Despite all the challenges facing entrepreneurship in Africa, economic growth rates across much of Africa are rising, and there are successful entrepreneurial ventures across the continent, which suggests that opportunities exist for African entrepreneurs, some of which have already resulted in international and local business successes.
Privatisation of government- controlled business activities offers opportunities to local entrepreneurs, and has been employed in promoting entrepreneurship since the late 1980s.
It was pushed by the international finance community and organisations, such as the International Monetary Fund and the World Bank, under the Structural Adjustment Programmes, which attacks one of the major reasons behind low levels of entrepreneurship in most African countries: the direct participation of governments in too many economic activities in their respective countries.
Lack of venture capital means that good entrepreneurial ideas are going to waste, which in turn causes many small to medium enterprises (SMEs) to fail.
New research into 600 entrepreneurs by the Omidyar Network shows that many entrepreneurial ideas are going to waste in Africa because of venture capital scarcity.
Also, and the inability of state and business agencies to provide adequate financial support for good ideas is closely linked to the high failure rate of fledglings.
Despite existing policies on financial support for small businesses, very few entrepreneurs receive financial help when they need it. Small businesses consider procedures for securing business loans from banks cumbersome, and the collateral demanded for such loans excessive, but banks note that most small enterprises do not present acceptable feasibility studies or good business plans.
There is also no law to protect a bank against loan default, nor are entrepreneurs willing to acquire formal training in how to run a business.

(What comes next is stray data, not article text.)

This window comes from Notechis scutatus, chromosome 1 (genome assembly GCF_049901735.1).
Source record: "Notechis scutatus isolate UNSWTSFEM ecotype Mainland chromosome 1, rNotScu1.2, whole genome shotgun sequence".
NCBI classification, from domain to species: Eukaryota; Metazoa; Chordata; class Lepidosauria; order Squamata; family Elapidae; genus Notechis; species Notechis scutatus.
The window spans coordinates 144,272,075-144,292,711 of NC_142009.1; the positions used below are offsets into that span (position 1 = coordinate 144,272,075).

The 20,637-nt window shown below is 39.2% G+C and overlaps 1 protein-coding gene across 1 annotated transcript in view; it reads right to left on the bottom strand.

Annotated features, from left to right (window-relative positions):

The easing of the debt burden in many African countries through the Multilateral Debt Relief initiative in 2006 opened a window of opportunity for African countries to once again capitalise on trade opportunities made possible by increasing globalisation of markets and reduction of trade barriers.
Providing business opportunities for SMEs, investing in economic infrastructure such as water supply, electricity, roads and information technology services will ensure that local enterprises are not at a competitive disadvantage in today’s global economy (UN Office of the Special Adviser on Africa, 2008).
Government has a role to play in creating transparency, the rule of law, ease of doing business, and the anti-corruption agenda that creates a platform for entrepreneurs to succeed.
Africa is is one of the fastest growing regions of the world. Incomes are rising and populations are being lifted out of poverty.
Africa needs to be a future hub of global growth, and South Africa and Kenya are setting an important example. High-speed broadband and mobile connectivity are on the rise, unleashing the entrepreneurial spirit of even more Africans.
South Africa compares well to Peru where “Total Early-stage Entrepreneurial” activity rose to 20 percent – almost three times as much as here – after regulations were eased to favour new businesses. These challenges will continue to debilitate Africa’s capacity to develop and support entrepreneurs.
Stimulating and supporting entrepreneurship will need considerable reforms, starting at the top levels of government.
This is an extract from Oliver Chikodzore’s book African Hidden Potential.